Morgen: Me too and a lot of people are saying that. Paper books for home, electronic for travel. :) What are you working on at the moment / next?
Smoky: Right now I’m working on two different novels. The Storyteller’s Bracelet is a story of love and loss, and finding family. It’s set both in the 1930s, at an Indian School out east (a shameful part of American history, I might add—Indian children being forcibly taken from their families and tribes so they could be “Americanized” in the Indian schools), and in the early 2000s, when a woman goes on an adventure to learn the meaning behind strange pictographs on a bracelet she inherits from her mother. I love the story that is evolving. When this one is done, I’ll finish my other WIP, titled The Madame of Bodie. It’s a story about a reformed prostitute’s desperate search for acceptance in the Wild West, back in the days of the California gold rush.
Morgen: My goodness, you don’t make life easy for yourself… but very interesting by the sound of it. What is your opinion of writer’s block? Do you ever suffer from it? If so, how do you ‘cure’ it?
Smoky: I don’t believe that every time a writer finds it difficult to sit down and write it is necessarily writer’s block. I prefer to think of these times as gathering times. You can’t write all the time—you need to be able to go out and collect new material for writing your stories. You can’t do that glued to your computer. So when I find the words won’t flow, I go hiking in the mountains, or out in the desert, or go explore the tide pools at the ocean. I find if I spend these gathering times in places of exquisite beauty and wonder, the words return.
Morgen: Being in a very landlocked county, I’d be inspired by the sea. :) A question some authors dread, where do you get your inspiration from?
Smoky: I don’t know why anyone would dread that question. I get my inspiration, as I just said, from nature, but I also get it from people I meet or have known in the past, from places I visit, and from dreams that I dream. Inspiration can be found in everything you see and experience. You just have to recognize it when you see it.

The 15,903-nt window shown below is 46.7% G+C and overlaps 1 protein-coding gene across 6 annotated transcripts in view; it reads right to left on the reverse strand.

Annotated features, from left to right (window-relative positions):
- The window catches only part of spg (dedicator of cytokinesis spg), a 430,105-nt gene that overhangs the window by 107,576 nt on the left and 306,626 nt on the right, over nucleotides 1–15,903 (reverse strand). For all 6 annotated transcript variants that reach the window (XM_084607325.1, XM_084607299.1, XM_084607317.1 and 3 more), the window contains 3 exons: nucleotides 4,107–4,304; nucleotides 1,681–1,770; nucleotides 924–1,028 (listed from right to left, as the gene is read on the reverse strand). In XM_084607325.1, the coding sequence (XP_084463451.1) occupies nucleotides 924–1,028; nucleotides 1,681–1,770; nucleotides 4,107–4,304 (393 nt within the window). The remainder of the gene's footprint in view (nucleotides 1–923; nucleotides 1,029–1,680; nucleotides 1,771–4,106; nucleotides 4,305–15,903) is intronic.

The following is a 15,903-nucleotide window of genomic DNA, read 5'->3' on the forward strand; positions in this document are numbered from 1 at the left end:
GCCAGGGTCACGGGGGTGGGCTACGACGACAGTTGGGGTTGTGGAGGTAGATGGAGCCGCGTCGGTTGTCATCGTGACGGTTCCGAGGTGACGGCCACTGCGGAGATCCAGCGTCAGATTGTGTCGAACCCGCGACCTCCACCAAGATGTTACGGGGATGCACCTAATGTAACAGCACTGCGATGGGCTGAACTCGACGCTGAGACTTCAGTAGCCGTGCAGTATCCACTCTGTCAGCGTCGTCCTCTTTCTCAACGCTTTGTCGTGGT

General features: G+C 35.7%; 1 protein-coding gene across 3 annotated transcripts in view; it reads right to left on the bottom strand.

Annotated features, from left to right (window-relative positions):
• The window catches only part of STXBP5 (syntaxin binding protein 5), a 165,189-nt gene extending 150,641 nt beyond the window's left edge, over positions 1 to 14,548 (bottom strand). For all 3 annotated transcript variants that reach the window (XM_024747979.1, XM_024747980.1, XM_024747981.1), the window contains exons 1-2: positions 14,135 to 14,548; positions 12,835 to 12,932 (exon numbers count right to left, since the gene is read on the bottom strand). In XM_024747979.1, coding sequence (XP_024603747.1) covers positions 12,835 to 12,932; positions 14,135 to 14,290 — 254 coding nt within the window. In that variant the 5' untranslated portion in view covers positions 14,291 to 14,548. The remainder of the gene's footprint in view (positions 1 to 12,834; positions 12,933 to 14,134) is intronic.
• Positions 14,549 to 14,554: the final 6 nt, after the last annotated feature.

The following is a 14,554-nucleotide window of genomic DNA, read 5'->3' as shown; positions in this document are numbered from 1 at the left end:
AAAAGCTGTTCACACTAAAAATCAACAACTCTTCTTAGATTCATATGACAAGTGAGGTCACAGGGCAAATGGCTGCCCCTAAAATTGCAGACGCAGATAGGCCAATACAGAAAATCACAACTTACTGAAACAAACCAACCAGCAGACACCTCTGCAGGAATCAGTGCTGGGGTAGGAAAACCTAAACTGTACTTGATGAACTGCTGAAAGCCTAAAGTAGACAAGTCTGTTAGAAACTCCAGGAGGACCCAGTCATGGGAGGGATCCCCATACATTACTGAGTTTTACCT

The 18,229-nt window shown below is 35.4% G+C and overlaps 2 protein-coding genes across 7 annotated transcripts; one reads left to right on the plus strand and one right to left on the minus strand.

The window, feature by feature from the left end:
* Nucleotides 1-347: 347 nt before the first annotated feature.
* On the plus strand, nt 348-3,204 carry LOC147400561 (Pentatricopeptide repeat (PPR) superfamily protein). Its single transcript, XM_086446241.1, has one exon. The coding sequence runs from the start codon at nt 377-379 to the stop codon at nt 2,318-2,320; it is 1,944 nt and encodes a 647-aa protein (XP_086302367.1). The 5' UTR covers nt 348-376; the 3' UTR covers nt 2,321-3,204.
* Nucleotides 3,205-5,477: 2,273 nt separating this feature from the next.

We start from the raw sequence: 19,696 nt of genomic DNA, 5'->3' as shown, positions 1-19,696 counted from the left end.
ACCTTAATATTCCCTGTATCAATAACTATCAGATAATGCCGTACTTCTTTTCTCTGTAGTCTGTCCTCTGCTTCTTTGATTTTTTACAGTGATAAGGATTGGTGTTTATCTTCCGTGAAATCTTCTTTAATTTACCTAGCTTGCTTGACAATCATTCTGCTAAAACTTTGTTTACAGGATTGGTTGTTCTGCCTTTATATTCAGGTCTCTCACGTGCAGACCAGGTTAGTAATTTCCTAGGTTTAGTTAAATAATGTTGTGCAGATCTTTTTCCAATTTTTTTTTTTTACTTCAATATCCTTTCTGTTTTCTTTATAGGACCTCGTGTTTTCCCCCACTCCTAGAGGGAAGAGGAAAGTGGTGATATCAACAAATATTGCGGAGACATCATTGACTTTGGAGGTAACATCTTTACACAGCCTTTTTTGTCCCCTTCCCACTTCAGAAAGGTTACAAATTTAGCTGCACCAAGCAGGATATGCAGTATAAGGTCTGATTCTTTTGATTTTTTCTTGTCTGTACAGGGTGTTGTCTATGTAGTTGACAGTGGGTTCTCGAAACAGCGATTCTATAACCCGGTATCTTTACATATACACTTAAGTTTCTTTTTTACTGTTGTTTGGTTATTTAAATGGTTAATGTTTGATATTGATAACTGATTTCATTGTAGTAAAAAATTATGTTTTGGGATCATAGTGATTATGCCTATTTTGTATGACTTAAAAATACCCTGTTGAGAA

Morgen: You do. It’s amazing what I notice these days… always on the lookout (and listen out when people nearby are speaking). Do you plot your stories or do you just get an idea and run with it?
Smoky: I have a general idea for what a story should be before I begin writing it. But I don’t create a formal outline I feel I must stick with no matter what. I think doing that stifles your characters; a writer needs to accept that sometimes, a character will take over to tell their story, and it may not be exactly what the writer had in mind. I love it when my characters do this. It makes my stories ring much truer.
Morgen: And I love it when the characters take over. :) You write short stories, apart from the word count, what do you see as the differences between them and novels and why do you think they’re so difficult to get published?
Smoky: Short stories are plot driven; they have only a main plot and no sub-plots. They’re great when you have a good idea, but an idea that simply doesn’t warrant trying to expand into a 60,000+ word story. I think a lot of people have trouble publishing novels because they’re padding ideas that shouldn’t be padded. They’d do better to delete all the crap and sell them as shorts. As for being difficult to publish: I didn’t realize they were. Every short story I’ve ever written was published.